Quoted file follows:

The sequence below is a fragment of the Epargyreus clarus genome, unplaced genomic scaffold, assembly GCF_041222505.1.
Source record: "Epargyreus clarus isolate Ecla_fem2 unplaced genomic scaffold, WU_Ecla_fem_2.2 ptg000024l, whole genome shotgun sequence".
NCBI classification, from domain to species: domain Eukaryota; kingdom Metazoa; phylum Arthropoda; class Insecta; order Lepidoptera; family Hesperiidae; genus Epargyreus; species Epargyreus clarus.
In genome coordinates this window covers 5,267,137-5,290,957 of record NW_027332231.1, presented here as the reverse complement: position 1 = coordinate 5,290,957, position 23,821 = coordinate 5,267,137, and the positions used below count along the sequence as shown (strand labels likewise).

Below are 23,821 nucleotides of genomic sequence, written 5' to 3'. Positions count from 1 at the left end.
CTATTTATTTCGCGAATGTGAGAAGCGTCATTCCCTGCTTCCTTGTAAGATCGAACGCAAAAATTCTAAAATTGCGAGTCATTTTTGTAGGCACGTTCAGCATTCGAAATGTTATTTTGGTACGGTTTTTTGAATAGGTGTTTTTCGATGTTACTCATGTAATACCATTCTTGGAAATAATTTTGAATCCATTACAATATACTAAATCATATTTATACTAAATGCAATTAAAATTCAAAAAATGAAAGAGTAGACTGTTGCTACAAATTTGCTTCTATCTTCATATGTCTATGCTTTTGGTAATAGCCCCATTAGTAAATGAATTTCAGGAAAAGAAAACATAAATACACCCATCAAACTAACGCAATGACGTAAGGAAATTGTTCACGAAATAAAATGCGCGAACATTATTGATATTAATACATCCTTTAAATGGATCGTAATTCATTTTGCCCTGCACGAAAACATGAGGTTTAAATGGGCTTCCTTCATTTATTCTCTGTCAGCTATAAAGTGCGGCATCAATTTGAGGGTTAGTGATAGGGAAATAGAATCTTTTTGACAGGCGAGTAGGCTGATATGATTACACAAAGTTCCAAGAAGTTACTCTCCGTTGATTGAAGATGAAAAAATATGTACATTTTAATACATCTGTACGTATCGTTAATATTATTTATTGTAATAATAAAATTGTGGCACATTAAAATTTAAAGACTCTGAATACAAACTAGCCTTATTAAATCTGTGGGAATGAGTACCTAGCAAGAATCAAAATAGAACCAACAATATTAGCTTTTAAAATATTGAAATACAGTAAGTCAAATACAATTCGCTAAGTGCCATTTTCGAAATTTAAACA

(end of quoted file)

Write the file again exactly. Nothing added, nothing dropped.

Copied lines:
The sequence below is a fragment of the Epargyreus clarus genome, unplaced genomic scaffold, assembly GCF_041222505.1.
Source record: "Epargyreus clarus isolate Ecla_fem2 unplaced genomic scaffold, WU_Ecla_fem_2.2 ptg000024l, whole genome shotgun sequence".
NCBI classification, from domain to species: domain Eukaryota; kingdom Metazoa; phylum Arthropoda; class Insecta; order Lepidoptera; family Hesperiidae; genus Epargyreus; species Epargyreus clarus.
In genome coordinates this window covers 5,267,137-5,290,957 of record NW_027332231.1, presented here as the reverse complement: position 1 = coordinate 5,290,957, position 23,821 = coordinate 5,267,137, and the positions used below count along the sequence as shown (strand labels likewise).

Below are 23,821 nucleotides of genomic sequence, written 5' to 3'. Positions count from 1 at the left end.
CTATTTATTTCGCGAATGTGAGAAGCGTCATTCCCTGCTTCCTTGTAAGATCGAACGCAAAAATTCTAAAATTGCGAGTCATTTTTGTAGGCACGTTCAGCATTCGAAATGTTATTTTGGTACGGTTTTTTGAATAGGTGTTTTTCGATGTTACTCATGTAATACCATTCTTGGAAATAATTTTGAATCCATTACAATATACTAAATCATATTTATACTAAATGCAATTAAAATTCAAAAAATGAAAGAGTAGACTGTTGCTACAAATTTGCTTCTATCTTCATATGTCTATGCTTTTGGTAATAGCCCCATTAGTAAATGAATTTCAGGAAAAGAAAACATAAATACACCCATCAAACTAACGCAATGACGTAAGGAAATTGTTCACGAAATAAAATGCGCGAACATTATTGATATTAATACATCCTTTAAATGGATCGTAATTCATTTTGCCCTGCACGAAAACATGAGGTTTAAATGGGCTTCCTTCATTTATTCTCTGTCAGCTATAAAGTGCGGCATCAATTTGAGGGTTAGTGATAGGGAAATAGAATCTTTTTGACAGGCGAGTAGGCTGATATGATTACACAAAGTTCCAAGAAGTTACTCTCCGTTGATTGAAGATGAAAAAATATGTACATTTTAATACATCTGTACGTATCGTTAATATTATTTATTGTAATAATAAAATTGTGGCACATTAAAATTTAAAGACTCTGAATACAAACTAGCCTTATTAAATCTGTGGGAATGAGTACCTAGCAAGAATCAAAATAGAACCAACAATATTAGCTTTTAAAATATTGAAATACAGTAAGTCAAATACAATTCGCTAAGTGCCATTTTCGAAATTTAAACA